In the first round of the ECAC playoffs against Rensselaer Polytechnic Institute, Abruzzese recorded three points (one goal, two assists) to guide the Crimson to a thrilling 2-1 series victory to move on to the semifinals. In Game 1, Harvard erased a 3-0 deficit in the final two minutes of the game, with Abruzzese assisting on first-year forward Matthew Coronato’s game-tying goal with 15 seconds to play in regulation. The Crimson would ultimately go on to win the game in overtime. After dropping Game 2 to the Engineers, 4-3, in double overtime, Abruzzese recorded an assist on another Coronato goal that secured a 3-1 Game 3 victory for the Crimson, which sent it to the ECAC semifinals in Lake Placid, N.Y.
Abruzzese was dominant in Harvard’s 5-3 semifinal victory over the Clarkson Golden Knights, recording two goals and two assists to lead the Crimson into the championship game. After assisting on Farrell’s opening goal midway through the first period, Abruzzese put the Crimson on top 2-1 midway through the second period when he batted a loose puck out of the air and into the net after a shot by first-year defenseman Ian Moore.
Despite facing a 3-2 deficit entering the third period, Abruzzese and his linemates took over the game, as the co-captain tied the game at 3-3 by jamming in a rebound before making a spinning backhand pass to assist Coronato on the go-ahead goal to put Harvard up for good. In the ECAC title game the next day, Abruzzese’s line continued to click, producing a goal to put the Crimson up 2-1 in the second period and later connecting on Coronato’s overtime winner to secure the Whitelaw Cup and an automatic berth in the NCAA tournament.
In the Crimson’s NCAA tournament game against Minnesota State, Harvard was faced with an early 3-0 deficit before Abruzzese’s line again connected to cut the deficit to 3-1 and energize the Crimson offense. First-year forward Alex Gaffney would score just seconds later to cut the deficit to 3-2. Despite later facing a 4-2 deficit in the third period, Harvard again responded with a goal, but a furious comeback attempt in the final seconds fell just short and the Crimson were eliminated from the tournament with the 4-3 loss.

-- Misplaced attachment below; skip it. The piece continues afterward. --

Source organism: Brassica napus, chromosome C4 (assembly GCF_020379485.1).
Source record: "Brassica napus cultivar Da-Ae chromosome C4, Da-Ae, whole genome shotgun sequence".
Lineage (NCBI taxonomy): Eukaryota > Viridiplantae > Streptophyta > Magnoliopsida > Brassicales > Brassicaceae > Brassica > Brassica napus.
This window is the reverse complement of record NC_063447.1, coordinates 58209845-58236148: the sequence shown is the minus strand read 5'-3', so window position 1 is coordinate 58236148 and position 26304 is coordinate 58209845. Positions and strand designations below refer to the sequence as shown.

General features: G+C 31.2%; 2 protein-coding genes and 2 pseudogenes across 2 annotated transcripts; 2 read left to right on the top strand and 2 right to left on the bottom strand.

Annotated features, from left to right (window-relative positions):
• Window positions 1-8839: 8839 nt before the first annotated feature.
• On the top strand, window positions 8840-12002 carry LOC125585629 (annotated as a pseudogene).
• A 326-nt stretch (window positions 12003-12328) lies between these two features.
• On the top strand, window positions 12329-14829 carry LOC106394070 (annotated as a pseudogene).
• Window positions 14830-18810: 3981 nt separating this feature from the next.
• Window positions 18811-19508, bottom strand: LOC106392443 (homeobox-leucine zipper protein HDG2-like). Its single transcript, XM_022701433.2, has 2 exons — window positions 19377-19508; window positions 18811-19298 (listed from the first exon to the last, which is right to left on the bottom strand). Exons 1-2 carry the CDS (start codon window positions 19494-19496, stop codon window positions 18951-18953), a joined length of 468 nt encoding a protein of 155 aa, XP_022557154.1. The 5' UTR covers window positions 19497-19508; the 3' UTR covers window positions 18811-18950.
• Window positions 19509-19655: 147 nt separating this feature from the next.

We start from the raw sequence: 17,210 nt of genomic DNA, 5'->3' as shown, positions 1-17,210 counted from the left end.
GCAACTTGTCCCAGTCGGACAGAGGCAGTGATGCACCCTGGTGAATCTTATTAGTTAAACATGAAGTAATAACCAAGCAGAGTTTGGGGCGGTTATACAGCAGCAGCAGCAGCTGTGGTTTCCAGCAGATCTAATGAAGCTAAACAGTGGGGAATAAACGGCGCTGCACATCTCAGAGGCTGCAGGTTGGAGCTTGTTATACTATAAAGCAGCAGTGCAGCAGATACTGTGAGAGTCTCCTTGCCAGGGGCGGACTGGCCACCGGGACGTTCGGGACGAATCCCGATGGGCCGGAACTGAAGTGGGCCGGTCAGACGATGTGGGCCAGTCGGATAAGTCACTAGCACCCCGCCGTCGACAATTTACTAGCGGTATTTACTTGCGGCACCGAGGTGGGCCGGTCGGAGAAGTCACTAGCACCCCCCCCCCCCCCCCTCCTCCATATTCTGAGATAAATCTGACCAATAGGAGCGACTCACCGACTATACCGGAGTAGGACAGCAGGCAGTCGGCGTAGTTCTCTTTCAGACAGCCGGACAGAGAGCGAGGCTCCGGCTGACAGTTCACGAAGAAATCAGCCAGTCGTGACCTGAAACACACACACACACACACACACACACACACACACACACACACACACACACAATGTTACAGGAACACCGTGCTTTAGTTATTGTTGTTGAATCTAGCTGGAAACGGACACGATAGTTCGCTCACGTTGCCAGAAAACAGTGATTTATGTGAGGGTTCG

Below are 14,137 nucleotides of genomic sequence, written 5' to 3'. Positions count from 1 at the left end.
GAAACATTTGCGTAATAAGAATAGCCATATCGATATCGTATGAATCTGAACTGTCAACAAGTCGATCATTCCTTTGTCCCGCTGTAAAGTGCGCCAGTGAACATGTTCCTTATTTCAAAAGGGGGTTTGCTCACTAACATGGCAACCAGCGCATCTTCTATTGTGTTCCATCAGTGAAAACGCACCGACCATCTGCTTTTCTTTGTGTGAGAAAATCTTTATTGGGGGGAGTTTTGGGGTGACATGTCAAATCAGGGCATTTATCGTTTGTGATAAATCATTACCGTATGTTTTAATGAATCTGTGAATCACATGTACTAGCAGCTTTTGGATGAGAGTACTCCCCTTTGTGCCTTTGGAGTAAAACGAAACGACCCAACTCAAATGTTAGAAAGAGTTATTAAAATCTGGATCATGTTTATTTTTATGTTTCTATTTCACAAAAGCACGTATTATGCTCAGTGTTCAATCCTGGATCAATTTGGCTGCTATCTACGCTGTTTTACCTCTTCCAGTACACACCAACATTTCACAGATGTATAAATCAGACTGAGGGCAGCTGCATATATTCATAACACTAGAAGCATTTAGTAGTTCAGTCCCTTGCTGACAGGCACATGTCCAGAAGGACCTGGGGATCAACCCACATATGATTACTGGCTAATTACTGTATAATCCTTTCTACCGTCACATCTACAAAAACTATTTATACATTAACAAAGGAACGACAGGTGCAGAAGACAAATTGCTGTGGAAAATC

“They were doing a good job of getting in lanes,” Abruzzese said after the game. “They didn’t make it easy on us all night and the last 20 seconds was kind of a microcosm of that.”
It would prove to be his final appearance in a Harvard uniform, for his strong performance earned him the opportunity to take his talents to the next level. Days after the tournament loss, the Maple Leafs announced that they had signed Abruzzese to a two-year entry level contract worth $850,000 per season. He made his NHL debut for Toronto on April 4 at home against the Philadelphia Flyers, where he played just over nine minutes on 15 shifts. He recorded his first NHL goal against the Boston Bruins in Toronto’s final regular season game of the year when he deflected Maple Leafs defenseman Morgan Rielly’s shot past Bruins goaltender Jeremy Swayman.
“Nick’s getting a chance to utilize his talents and his hard work and dedication to live out his dream,” said Donato after Abruzzese’s contract was announced. “It’s exciting for us as coaches, it’s exciting for his fellow teammates, and we certainly are really wishing him the very best.”